Those "Other" Sinners

by Robert F. Turner

"And John answered and said, `Master, we saw one casting out devils in thy name; and we forbade him, because he followeth not with us'" (Luke 9:49).

Answered what? The word may mean, "began to speak" but Vine says always "where something has preceded, either statement or act to which the remarks refer." The Harper-Bagster Lexicon says, "in respond to certain present circumstances." What "brought on" John's remarks about the man he had "forbidden"?

The preceding verses show that the disciples had been disputing about who among them should be greatest, and Jesus had rebuked them for their pride (See Mark 9:33-37). John is not named specifically, but other passages say James and John accompanied their mother when she asked Jesus to seat them in high positions in His kingdom (Matthew 20:20ff). Was the woman alone in her desire for greatness? I believe the sons must share the blame and that John (perhaps James, also) was enough involved in the arguments about greatness that Jesus' rebuke carried a special "sting."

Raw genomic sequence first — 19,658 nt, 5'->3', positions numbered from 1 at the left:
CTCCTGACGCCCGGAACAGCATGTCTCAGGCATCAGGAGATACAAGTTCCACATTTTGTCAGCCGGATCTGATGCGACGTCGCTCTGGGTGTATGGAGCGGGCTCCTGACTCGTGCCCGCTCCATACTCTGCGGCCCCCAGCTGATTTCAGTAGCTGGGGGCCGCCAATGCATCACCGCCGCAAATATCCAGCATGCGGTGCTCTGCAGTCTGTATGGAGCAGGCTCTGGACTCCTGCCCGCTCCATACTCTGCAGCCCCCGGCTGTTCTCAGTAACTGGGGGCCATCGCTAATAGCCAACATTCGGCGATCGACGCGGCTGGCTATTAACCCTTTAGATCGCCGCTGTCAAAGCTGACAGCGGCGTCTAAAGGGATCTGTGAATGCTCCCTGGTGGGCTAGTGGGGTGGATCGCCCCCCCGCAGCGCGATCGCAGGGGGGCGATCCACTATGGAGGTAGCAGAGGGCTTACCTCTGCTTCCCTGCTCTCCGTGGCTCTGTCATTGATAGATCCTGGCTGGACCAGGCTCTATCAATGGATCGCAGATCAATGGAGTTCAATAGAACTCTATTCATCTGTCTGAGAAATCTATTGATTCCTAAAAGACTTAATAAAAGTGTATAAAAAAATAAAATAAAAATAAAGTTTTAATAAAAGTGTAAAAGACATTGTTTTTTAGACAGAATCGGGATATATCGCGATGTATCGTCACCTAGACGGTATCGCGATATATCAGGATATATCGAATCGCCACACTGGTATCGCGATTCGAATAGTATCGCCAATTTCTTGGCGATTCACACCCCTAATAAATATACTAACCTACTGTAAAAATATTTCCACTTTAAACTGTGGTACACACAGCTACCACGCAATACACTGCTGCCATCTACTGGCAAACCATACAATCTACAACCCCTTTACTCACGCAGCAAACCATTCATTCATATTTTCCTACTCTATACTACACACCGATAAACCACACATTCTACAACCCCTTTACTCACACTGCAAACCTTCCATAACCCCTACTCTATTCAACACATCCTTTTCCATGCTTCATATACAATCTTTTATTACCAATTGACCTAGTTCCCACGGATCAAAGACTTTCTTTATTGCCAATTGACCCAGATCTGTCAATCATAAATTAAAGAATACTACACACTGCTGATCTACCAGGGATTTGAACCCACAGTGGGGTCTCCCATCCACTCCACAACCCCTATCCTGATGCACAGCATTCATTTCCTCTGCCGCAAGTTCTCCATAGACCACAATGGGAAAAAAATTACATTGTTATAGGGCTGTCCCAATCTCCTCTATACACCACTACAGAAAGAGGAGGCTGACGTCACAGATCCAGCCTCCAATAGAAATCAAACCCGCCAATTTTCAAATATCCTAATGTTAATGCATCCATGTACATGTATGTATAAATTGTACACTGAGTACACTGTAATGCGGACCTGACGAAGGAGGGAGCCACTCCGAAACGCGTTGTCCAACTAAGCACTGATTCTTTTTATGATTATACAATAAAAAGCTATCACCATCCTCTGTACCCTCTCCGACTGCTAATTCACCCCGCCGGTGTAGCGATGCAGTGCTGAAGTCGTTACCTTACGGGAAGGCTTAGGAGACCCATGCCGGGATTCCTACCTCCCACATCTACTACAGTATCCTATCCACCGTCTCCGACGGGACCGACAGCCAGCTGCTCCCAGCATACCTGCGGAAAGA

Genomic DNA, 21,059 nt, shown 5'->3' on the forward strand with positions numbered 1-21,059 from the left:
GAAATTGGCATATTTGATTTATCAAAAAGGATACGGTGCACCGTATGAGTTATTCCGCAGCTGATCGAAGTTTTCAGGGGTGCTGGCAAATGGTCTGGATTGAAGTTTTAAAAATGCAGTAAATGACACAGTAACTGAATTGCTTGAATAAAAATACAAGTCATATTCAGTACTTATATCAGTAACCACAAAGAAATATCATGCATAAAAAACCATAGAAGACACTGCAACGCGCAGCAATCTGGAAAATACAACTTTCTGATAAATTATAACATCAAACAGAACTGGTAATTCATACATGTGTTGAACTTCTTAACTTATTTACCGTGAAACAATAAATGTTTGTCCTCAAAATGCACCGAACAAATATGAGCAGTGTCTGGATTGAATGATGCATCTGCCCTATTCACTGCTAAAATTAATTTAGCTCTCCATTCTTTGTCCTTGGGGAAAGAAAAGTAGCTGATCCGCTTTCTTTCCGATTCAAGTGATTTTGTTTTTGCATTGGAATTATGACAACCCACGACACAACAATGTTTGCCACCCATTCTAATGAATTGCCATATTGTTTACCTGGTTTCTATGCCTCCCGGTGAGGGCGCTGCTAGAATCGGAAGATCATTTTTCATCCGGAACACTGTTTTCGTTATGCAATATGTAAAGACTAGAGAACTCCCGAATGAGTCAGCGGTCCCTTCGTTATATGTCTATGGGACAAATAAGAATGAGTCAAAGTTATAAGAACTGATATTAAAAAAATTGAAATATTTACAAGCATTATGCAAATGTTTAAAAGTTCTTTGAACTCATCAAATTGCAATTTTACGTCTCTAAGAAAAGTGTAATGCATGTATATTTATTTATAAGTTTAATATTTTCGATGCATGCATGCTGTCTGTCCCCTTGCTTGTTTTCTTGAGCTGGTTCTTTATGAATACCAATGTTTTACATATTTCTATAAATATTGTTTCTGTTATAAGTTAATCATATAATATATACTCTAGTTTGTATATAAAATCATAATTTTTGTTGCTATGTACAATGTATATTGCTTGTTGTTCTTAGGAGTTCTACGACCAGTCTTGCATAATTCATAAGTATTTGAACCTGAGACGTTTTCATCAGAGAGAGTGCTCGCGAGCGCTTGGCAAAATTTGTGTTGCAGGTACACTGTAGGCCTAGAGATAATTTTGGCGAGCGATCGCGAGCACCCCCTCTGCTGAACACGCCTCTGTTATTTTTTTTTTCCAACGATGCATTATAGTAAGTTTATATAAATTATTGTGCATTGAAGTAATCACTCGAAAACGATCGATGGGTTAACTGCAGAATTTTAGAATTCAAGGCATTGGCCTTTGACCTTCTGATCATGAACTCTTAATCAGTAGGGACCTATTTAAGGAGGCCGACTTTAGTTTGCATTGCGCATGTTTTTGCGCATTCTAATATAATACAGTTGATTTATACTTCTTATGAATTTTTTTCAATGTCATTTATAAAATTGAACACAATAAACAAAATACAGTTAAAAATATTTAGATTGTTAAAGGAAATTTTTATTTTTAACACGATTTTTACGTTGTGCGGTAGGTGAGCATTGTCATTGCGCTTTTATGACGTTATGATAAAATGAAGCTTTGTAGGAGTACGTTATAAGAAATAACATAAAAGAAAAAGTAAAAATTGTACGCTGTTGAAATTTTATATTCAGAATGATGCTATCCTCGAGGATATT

Is it not a well established trait of human nature that when the sermon fits, we try to change the subject? Our personal defense is to launch our own attack upon someone else. If, in this new battle, we can make our former critic an ally, perhaps he will forget all about the fault he saw in us. The shoe fits -- so we try to find a different shoe, for someone else.

When John felt the sting of the Lord's rebuke to pride, he "answered" by saying, in effect, "Master, we (James also?) saw this 'outsider' doing wrongly, and we really jumped on him. We let him have it!"

Even if John's judgment was right and his actions respecting the second man justified, this would not remove John's fault. How embarrassing to discover he was again wrong. Jesus said, "Forbid him not ..."

Will we never learn -- a second error does not correct the first -- we cannot grow by causing others to appear smaller -- and, final judgment is on an individual basis, by One who sees and knows our very thoughts.